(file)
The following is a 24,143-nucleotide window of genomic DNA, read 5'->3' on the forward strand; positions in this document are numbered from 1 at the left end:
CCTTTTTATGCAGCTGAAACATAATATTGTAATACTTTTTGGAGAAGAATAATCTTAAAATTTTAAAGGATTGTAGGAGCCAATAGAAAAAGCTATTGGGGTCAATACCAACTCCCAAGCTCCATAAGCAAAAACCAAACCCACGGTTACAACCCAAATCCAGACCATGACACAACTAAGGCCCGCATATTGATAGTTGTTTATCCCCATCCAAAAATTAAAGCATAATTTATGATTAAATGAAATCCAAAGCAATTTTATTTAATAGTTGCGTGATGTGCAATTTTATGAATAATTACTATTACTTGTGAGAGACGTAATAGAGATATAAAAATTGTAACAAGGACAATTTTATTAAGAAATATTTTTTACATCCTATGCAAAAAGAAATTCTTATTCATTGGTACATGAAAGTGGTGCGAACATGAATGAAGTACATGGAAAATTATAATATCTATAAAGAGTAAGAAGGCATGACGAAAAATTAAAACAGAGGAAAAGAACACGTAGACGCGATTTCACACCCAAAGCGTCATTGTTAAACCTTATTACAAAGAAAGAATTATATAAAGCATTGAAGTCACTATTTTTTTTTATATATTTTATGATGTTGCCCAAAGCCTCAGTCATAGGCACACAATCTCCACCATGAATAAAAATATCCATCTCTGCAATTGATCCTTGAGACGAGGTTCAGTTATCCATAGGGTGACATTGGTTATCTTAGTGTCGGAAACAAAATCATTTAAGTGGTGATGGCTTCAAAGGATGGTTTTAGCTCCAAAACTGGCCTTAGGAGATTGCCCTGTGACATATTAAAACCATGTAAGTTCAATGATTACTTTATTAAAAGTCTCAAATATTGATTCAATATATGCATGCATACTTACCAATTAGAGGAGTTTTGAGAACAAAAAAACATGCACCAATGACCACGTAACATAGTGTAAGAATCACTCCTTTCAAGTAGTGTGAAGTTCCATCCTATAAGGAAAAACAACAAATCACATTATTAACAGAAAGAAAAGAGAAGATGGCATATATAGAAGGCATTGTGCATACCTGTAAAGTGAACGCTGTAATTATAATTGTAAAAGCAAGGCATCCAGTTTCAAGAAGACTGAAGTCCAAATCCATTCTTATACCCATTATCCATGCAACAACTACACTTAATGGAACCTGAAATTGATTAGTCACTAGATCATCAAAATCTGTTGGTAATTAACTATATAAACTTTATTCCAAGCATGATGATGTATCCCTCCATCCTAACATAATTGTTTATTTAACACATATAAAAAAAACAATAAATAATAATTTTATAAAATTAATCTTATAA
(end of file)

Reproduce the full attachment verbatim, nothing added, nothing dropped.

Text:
The following is a 24,143-nucleotide window of genomic DNA, read 5'->3' on the forward strand; positions in this document are numbered from 1 at the left end:
CCTTTTTATGCAGCTGAAACATAATATTGTAATACTTTTTGGAGAAGAATAATCTTAAAATTTTAAAGGATTGTAGGAGCCAATAGAAAAAGCTATTGGGGTCAATACCAACTCCCAAGCTCCATAAGCAAAAACCAAACCCACGGTTACAACCCAAATCCAGACCATGACACAACTAAGGCCCGCATATTGATAGTTGTTTATCCCCATCCAAAAATTAAAGCATAATTTATGATTAAATGAAATCCAAAGCAATTTTATTTAATAGTTGCGTGATGTGCAATTTTATGAATAATTACTATTACTTGTGAGAGACGTAATAGAGATATAAAAATTGTAACAAGGACAATTTTATTAAGAAATATTTTTTACATCCTATGCAAAAAGAAATTCTTATTCATTGGTACATGAAAGTGGTGCGAACATGAATGAAGTACATGGAAAATTATAATATCTATAAAGAGTAAGAAGGCATGACGAAAAATTAAAACAGAGGAAAAGAACACGTAGACGCGATTTCACACCCAAAGCGTCATTGTTAAACCTTATTACAAAGAAAGAATTATATAAAGCATTGAAGTCACTATTTTTTTTTATATATTTTATGATGTTGCCCAAAGCCTCAGTCATAGGCACACAATCTCCACCATGAATAAAAATATCCATCTCTGCAATTGATCCTTGAGACGAGGTTCAGTTATCCATAGGGTGACATTGGTTATCTTAGTGTCGGAAACAAAATCATTTAAGTGGTGATGGCTTCAAAGGATGGTTTTAGCTCCAAAACTGGCCTTAGGAGATTGCCCTGTGACATATTAAAACCATGTAAGTTCAATGATTACTTTATTAAAAGTCTCAAATATTGATTCAATATATGCATGCATACTTACCAATTAGAGGAGTTTTGAGAACAAAAAAACATGCACCAATGACCACGTAACATAGTGTAAGAATCACTCCTTTCAAGTAGTGTGAAGTTCCATCCTATAAGGAAAAACAACAAATCACATTATTAACAGAAAGAAAAGAGAAGATGGCATATATAGAAGGCATTGTGCATACCTGTAAAGTGAACGCTGTAATTATAATTGTAAAAGCAAGGCATCCAGTTTCAAGAAGACTGAAGTCCAAATCCATTCTTATACCCATTATCCATGCAACAACTACACTTAATGGAACCTGAAATTGATTAGTCACTAGATCATCAAAATCTGTTGGTAATTAACTATATAAACTTTATTCCAAGCATGATGATGTATCCCTCCATCCTAACATAATTGTTTATTTAACACATATAAAAAAAACAATAAATAATAATTTTATAAAATTAATCTTATAA